During the many years that I grew up and lived in the Netherlands I was always surrounded by texts written and sentences spoken in Dutch. As a teenager I quickly became fluent in English and even got exposed some to German and French, but if I went outside I'd hear Dutch. Everything inside stores was listed in Dutch. I'd talk with people around me in Dutch, aside from the occasional tourist or foreign student with whom I'd converse in English. For me English was more the language of the internet, and for when I left the Netherlands on a few occasions. One could say that Dutch formed a significant part of my life. Until I left the Netherlands for good, that is.
Crossing the border during that move in the realization that I had just decided to truly leave behind the Netherlands, I felt a lot of trepidation. Mostly about how things would go once there, but I also felt a lot of anxiety about having to learn German. Despite having had a few years of German at school (and not being particularly good at it), I was moving to a country where they spoke this language, leaving me isolated in important ways. My English skills helped me bridge the gap while I desperately tried to learn German - assisted especially by one of my amazing chefs at work - but it was the point where I realized that I could actually converse casually with German speakers in their own language without issues that things began to click for me.
Dutch had become largely irrelevant to me when I left the Netherlands, and now German had taken its place. Or so it felt. Earlier today I held a number of conversations with colleagues regarding an upcoming 'girl's day' event in which I offered to participate. At no point did I feel lost or confused about anything, nor did I feel like I had to put in a lot of effort to make my thoughts clear in German. When I enter the office in the morning I simply speak German. When necessary I can speak English, too, but it feels somewhat jarring now to switch. German is the new normal language for my surroundings. The new expectation.
With it I feel also that by swapping languages like this it has changed me in some ways. Naturally I have changed the most as a person over the past year simply by (largely) finding my way again and finding some bloody self-respect. Yet switching languages is more than just a minor change. It changes the way one thinks and expresses oneself. It affects the way one communicates with one another. Here I must say that I find German to be a very... soft and expressive language. Very formal as well, with brutal grammar rules, but after a year-long crash course in the language while surrounded by people mostly speaking said language, I have really become used to it. When I now hear or read Dutch I'm afraid to hurt myself on the sharp edges, so to say.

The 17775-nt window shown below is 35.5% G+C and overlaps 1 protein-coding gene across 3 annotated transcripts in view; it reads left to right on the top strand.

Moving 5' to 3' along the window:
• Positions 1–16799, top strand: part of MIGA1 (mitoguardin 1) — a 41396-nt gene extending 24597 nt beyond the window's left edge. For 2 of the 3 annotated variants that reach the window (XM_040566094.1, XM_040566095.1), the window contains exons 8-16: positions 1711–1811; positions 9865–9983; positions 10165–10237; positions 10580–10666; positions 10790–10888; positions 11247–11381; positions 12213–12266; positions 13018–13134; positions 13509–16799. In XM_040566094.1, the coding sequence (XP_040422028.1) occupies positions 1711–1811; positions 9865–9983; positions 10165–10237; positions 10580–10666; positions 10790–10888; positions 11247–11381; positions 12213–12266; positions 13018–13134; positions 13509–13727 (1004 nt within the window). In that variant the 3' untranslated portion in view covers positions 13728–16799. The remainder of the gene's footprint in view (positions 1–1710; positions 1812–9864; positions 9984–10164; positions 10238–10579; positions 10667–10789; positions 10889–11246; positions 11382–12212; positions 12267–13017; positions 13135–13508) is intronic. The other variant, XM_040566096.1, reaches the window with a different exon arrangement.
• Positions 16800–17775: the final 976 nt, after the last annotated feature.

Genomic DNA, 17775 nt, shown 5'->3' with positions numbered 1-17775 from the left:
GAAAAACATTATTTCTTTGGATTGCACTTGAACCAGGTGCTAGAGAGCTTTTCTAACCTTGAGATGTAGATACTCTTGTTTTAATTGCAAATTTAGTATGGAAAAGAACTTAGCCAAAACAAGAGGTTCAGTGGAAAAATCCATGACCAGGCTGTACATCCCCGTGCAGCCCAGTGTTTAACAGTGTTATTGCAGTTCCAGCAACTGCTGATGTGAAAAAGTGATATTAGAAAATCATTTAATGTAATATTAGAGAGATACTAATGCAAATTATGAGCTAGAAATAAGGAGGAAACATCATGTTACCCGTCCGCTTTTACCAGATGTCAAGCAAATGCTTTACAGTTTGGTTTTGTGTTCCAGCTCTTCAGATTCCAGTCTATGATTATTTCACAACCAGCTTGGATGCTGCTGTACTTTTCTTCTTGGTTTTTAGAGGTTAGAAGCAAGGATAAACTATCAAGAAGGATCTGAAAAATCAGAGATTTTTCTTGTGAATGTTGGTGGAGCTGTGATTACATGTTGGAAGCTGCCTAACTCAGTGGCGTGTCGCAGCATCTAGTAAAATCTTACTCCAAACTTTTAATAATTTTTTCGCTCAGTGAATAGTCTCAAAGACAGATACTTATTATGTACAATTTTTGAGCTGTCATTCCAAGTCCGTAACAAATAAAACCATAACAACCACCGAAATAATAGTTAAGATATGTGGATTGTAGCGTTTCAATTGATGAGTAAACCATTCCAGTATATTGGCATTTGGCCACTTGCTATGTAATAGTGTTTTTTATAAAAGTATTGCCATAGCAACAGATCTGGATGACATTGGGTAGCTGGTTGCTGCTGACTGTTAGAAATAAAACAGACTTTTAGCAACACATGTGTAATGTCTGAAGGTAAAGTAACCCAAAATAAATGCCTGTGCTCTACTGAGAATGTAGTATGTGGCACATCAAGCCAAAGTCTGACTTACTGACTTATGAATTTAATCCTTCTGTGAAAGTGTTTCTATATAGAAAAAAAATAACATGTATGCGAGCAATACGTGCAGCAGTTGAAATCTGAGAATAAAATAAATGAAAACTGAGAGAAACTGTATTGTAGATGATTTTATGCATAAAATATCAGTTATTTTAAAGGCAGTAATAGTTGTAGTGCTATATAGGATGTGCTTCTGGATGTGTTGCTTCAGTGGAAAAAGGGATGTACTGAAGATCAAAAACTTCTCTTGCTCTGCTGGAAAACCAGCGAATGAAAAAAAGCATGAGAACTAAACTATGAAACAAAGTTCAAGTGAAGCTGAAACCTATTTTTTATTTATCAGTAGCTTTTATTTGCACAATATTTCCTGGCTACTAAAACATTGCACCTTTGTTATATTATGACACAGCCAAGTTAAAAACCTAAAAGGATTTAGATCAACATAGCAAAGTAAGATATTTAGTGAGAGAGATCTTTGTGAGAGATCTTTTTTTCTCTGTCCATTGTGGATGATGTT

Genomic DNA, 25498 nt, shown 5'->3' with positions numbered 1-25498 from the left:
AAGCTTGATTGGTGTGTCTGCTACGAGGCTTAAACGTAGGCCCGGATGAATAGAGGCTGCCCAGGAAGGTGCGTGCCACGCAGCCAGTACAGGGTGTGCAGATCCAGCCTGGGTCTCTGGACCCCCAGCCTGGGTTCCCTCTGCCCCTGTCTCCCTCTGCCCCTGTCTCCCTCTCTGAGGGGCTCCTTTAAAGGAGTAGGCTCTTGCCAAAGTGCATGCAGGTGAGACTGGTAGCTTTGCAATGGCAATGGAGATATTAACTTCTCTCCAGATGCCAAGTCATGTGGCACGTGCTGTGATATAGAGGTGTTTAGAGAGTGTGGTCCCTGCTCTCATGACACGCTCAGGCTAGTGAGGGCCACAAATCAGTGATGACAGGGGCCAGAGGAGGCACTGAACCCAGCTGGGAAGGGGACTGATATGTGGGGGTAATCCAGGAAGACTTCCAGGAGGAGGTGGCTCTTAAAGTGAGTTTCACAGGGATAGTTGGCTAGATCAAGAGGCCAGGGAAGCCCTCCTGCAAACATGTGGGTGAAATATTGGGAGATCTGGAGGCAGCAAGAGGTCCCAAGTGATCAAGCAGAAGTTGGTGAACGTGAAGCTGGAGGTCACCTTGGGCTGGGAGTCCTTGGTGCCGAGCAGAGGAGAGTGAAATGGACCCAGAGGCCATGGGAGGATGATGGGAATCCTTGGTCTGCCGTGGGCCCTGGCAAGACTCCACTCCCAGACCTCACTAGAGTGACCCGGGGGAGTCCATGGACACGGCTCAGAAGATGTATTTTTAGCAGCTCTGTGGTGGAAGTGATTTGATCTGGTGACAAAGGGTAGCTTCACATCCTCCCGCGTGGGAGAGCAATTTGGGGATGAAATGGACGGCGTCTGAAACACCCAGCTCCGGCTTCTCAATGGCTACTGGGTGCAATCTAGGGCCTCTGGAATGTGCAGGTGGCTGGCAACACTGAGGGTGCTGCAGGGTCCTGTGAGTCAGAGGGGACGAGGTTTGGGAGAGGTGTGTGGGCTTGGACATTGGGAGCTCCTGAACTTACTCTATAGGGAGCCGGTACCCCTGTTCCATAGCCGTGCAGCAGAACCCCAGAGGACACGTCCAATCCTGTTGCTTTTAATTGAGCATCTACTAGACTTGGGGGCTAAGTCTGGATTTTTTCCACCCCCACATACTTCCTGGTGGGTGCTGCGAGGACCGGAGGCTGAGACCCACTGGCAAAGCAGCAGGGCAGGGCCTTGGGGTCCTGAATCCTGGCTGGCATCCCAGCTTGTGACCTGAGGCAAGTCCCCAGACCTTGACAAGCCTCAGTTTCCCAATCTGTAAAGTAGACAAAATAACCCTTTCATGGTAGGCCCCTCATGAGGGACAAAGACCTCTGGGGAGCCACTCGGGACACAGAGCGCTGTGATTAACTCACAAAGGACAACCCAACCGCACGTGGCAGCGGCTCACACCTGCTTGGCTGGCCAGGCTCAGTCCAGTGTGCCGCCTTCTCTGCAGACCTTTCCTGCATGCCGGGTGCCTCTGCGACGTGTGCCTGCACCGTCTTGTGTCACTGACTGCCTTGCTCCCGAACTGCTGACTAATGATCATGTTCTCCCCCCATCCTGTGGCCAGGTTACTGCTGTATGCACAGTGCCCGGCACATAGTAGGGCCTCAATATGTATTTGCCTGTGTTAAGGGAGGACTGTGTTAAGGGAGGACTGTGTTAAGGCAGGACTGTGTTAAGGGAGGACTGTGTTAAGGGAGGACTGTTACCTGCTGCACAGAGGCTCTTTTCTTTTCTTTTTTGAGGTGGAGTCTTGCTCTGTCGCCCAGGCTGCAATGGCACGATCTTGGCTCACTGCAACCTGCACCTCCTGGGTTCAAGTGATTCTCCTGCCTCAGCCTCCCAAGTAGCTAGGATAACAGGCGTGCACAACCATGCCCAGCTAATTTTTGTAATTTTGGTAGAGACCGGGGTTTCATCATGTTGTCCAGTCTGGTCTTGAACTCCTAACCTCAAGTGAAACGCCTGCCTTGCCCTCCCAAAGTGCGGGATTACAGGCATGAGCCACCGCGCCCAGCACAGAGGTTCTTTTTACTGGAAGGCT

Similarly I find that when I switch to English it also changes the way I express myself, and for Japanese as well. The thing I like about Japanese is that it's so very versatile, in that it can adapt from course street language to formal (keigo) to a beautifully poetic language suitable for the most amazing of plays and performances. English is somewhat similar, but like most languages suffers from a large grammar baggage and strict pronunciation rules. Still, I think that these two are my favourite languages, in that they reflect qualities I can see within my own soul as well.
Recently I have begun to focus on brushing up my Japanese skills, as these have become much neglected over the past decade. To this end I have bought a number of Japanese books to peruse, study and (hopefully) comprehend sufficiently. People have often asked me whether I have lived in or would like to visit or live in Japan, to which I reply negatively. While I wouldn't say 'no' to visiting Japan itself, to me the true beauty and truth of a culture lies within its language and its literary works. Each of these Japanese books I'm reading now is a classical work, mandatory reading in Japanese schools and an intrinsic part of what it means to be Japanese.
In a similar manner I have read a number of German books, all of them considered classics. My most recent book there was Hermann Hesse's 'Siddhartha', a pre-WWII classic, yet which still reads as if it was written recently. I feel that through reading these works I have gained a new-found appreciation for and understanding of the German language. Maybe this is truly what is meant with the phrase 'a living language'. By having so many works, so many contexts and gathered experiences accessible, a language truly is the key to understanding a culture's unique world.
But what about Dutch, you might ask. While I have left the Netherlands behind me forever, I try to see the language separate from the Dutch culture. To me Dutch now is the language using which I speak with my mother and using which I can understand parts of my past as I work through them for my autobiography. There is no Netherlands any more. No Dutch culture. No Dutch language associated with it. There's just a language which forms this last link with my past.
In that sense it's very symbolic of my own personal changes.